A Summer of Service

My name is Lindsey Neimo and I am a rising senior at the College of William and Mary. I am a Religious Studies Major and a Business Management Minor, a unique combination intended for a future in the world of faith based non-profits. My sophomore year in high school I attended my first mission trip with my Catholic youth group. I was blown away by the hundreds of teenagers and adults who had paid to volunteer for a week of service. We slept in a high school, waited in long shower lines, and got very little sleep after long days of work, yet every single person loved every single moment. It was at this point that my love of service was ignited and my inquiry towards its roots began.

I was raised in a house where serving others was not only expected, but the norm. As I have grown up, moved and experienced new communities I still wonder: are people inherently good? This philosophical question has been contested in courtrooms and classrooms throughout the centuries as people try to determine true human nature. Amid difficult life situations, individuals, non-profits and religious organizations try to make a positive difference by changing the human condition for the better. These actions, commonly referred to as social justice, exist worldwide and are found predominantly in religious institutions. Looking specifically at Jewish and Catholic religious communities, I wonder what theological foundations inspire each community’s members to take part in acts of social justice.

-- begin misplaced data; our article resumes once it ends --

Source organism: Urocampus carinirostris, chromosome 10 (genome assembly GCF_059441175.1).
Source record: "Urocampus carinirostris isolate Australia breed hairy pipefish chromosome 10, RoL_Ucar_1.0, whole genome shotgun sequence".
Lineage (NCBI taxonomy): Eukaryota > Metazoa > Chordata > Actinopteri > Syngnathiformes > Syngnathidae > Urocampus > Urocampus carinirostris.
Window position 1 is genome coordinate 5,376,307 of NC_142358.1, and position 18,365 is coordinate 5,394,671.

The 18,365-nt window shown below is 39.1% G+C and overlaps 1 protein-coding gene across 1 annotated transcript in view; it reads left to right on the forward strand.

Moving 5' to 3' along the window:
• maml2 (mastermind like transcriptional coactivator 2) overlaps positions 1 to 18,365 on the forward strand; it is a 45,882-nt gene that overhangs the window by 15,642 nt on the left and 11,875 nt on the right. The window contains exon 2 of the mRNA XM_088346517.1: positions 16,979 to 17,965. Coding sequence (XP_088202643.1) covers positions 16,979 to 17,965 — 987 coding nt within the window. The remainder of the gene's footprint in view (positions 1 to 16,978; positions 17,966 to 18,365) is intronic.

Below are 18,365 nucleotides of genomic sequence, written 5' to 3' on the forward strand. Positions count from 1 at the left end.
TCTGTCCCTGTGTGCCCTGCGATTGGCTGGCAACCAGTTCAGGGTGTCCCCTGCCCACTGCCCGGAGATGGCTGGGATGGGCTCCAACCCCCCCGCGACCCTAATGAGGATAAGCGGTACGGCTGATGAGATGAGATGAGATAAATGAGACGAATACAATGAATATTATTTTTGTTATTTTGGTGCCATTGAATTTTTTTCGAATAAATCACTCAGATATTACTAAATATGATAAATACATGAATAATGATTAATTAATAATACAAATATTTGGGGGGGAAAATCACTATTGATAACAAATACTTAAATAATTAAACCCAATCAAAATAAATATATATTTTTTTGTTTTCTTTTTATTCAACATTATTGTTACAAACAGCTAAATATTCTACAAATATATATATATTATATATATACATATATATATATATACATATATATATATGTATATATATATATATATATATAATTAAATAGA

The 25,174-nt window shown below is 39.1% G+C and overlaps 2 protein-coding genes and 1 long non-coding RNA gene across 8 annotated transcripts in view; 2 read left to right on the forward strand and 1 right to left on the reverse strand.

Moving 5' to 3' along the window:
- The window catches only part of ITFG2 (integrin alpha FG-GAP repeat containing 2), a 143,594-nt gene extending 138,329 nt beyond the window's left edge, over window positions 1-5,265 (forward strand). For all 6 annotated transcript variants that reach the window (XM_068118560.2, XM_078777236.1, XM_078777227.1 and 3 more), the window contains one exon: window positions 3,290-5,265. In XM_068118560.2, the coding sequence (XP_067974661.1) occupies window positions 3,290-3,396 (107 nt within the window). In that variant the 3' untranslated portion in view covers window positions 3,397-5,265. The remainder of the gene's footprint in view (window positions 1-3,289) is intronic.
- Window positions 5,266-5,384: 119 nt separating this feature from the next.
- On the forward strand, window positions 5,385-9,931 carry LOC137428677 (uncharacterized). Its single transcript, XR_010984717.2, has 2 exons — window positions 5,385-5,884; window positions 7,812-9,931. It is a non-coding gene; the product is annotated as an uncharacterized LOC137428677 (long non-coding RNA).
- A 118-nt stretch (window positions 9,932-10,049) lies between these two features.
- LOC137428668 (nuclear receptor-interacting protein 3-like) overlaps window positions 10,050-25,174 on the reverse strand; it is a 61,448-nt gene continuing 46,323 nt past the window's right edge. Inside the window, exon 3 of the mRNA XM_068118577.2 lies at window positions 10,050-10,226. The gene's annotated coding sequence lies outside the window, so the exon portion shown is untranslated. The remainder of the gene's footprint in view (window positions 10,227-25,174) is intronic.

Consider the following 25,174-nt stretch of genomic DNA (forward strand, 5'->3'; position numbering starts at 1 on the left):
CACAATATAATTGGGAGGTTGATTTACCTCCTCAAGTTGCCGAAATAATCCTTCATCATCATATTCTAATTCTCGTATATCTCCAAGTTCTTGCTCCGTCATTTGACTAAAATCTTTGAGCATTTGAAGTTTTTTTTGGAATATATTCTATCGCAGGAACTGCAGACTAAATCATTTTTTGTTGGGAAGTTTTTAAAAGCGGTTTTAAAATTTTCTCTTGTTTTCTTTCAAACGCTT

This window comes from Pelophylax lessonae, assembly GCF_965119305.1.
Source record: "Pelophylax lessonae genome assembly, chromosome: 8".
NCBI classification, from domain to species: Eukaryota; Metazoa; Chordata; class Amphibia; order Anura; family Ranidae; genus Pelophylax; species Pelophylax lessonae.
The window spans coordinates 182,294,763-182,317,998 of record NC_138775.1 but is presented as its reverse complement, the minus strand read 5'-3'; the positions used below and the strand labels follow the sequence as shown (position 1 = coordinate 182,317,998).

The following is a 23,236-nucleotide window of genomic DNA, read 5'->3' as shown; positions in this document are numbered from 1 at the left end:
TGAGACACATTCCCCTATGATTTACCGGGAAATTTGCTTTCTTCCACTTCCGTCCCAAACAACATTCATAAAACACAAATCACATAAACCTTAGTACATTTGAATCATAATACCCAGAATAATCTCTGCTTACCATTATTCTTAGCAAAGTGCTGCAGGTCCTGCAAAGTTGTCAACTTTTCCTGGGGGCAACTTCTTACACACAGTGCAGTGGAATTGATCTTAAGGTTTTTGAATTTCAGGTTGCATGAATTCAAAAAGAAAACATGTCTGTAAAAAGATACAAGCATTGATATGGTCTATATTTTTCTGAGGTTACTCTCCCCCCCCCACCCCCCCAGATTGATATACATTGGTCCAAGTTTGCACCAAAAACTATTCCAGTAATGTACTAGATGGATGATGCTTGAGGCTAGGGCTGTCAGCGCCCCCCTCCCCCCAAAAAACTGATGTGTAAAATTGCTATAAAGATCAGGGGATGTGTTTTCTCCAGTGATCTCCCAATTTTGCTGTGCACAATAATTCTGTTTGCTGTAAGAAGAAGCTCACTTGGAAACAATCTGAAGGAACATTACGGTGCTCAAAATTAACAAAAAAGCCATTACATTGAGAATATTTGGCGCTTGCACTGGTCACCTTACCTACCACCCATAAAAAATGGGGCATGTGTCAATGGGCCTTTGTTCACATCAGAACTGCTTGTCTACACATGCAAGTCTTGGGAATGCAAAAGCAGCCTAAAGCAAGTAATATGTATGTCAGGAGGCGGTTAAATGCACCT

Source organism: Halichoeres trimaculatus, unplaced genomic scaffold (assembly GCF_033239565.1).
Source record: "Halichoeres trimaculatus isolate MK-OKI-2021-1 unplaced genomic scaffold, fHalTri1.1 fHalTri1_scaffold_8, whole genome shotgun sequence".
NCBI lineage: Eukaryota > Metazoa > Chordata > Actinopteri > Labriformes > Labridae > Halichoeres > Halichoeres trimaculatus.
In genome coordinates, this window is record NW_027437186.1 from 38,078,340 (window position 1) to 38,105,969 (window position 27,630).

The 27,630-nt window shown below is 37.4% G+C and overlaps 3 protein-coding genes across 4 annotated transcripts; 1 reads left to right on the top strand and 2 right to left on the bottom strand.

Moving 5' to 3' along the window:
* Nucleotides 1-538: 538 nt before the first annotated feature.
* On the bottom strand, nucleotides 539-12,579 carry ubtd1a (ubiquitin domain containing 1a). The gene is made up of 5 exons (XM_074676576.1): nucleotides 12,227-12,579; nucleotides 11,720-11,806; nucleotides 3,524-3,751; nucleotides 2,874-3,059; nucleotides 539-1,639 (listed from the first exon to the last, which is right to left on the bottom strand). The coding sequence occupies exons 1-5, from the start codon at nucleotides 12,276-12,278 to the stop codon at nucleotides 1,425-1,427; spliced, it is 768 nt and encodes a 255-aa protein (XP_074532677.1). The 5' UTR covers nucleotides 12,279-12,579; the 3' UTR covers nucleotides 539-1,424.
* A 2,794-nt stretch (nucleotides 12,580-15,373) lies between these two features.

This summer, I will be utilizing the Hebrew Bible and Christian New Testament for scriptural guidance as my study will focus on a Jewish Congregation and a Catholic Church in Virginia  and their social justice structures. Archival research will be utilized to map out each religious organization’s social justice programs over the past century in an attempt to discover the common motivational roots behind the performance of good deeds. Observational studies of youth-based service events will be conducted to witness the social justice practices in action. Discovering the drive which emphasizes service work and social responsibility within Jewish and Catholic institutions, will help create an ecumenical platform to cultivate social justice and help magnify it in my years to come.